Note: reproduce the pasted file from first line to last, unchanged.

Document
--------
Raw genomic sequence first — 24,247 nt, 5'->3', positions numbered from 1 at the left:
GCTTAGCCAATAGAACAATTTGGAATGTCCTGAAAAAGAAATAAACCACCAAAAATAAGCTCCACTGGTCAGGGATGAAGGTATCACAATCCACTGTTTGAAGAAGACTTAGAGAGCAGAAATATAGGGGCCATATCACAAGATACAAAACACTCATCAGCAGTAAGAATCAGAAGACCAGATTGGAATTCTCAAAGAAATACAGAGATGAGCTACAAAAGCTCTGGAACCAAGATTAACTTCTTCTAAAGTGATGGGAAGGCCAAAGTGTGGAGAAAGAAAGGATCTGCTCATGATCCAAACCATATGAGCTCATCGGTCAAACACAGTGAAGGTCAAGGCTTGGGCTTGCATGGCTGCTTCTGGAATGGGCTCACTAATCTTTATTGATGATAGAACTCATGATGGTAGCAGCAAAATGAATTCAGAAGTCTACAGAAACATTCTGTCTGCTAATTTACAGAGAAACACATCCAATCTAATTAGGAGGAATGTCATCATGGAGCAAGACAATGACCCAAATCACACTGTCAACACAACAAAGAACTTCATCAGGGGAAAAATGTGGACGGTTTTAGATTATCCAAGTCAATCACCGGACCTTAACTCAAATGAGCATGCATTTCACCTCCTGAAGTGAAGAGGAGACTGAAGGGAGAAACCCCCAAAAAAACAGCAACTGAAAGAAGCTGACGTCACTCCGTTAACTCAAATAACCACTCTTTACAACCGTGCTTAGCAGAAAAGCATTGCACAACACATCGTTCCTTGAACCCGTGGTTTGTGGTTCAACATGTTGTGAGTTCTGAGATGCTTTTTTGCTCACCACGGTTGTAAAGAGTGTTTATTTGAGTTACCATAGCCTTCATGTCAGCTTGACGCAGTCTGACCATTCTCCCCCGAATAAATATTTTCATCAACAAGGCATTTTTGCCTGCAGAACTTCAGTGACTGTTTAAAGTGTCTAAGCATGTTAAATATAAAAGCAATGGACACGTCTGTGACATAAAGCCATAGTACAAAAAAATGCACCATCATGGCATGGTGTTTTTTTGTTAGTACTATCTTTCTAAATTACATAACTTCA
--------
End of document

Raw genomic sequence first — 24,247 nt, 5'->3', positions numbered from 1 at the left:
GCTTAGCCAATAGAACAATTTGGAATGTCCTGAAAAAGAAATAAACCACCAAAAATAAGCTCCACTGGTCAGGGATGAAGGTATCACAATCCACTGTTTGAAGAAGACTTAGAGAGCAGAAATATAGGGGCCATATCACAAGATACAAAACACTCATCAGCAGTAAGAATCAGAAGACCAGATTGGAATTCTCAAAGAAATACAGAGATGAGCTACAAAAGCTCTGGAACCAAGATTAACTTCTTCTAAAGTGATGGGAAGGCCAAAGTGTGGAGAAAGAAAGGATCTGCTCATGATCCAAACCATATGAGCTCATCGGTCAAACACAGTGAAGGTCAAGGCTTGGGCTTGCATGGCTGCTTCTGGAATGGGCTCACTAATCTTTATTGATGATAGAACTCATGATGGTAGCAGCAAAATGAATTCAGAAGTCTACAGAAACATTCTGTCTGCTAATTTACAGAGAAACACATCCAATCTAATTAGGAGGAATGTCATCATGGAGCAAGACAATGACCCAAATCACACTGTCAACACAACAAAGAACTTCATCAGGGGAAAAATGTGGACGGTTTTAGATTATCCAAGTCAATCACCGGACCTTAACTCAAATGAGCATGCATTTCACCTCCTGAAGTGAAGAGGAGACTGAAGGGAGAAACCCCCAAAAAAACAGCAACTGAAAGAAGCTGACGTCACTCCGTTAACTCAAATAACCACTCTTTACAACCGTGCTTAGCAGAAAAGCATTGCACAACACATCGTTCCTTGAACCCGTGGTTTGTGGTTCAACATGTTGTGAGTTCTGAGATGCTTTTTTGCTCACCACGGTTGTAAAGAGTGTTTATTTGAGTTACCATAGCCTTCATGTCAGCTTGACGCAGTCTGACCATTCTCCCCCGAATAAATATTTTCATCAACAAGGCATTTTTGCCTGCAGAACTTCAGTGACTGTTTAAAGTGTCTAAGCATGTTAAATATAAAAGCAATGGACACGTCTGTGACATAAAGCCATAGTACAAAAAAATGCACCATCATGGCATGGTGTTTTTTTGTTAGTACTATCTTTCTAAATTACATAACTTCA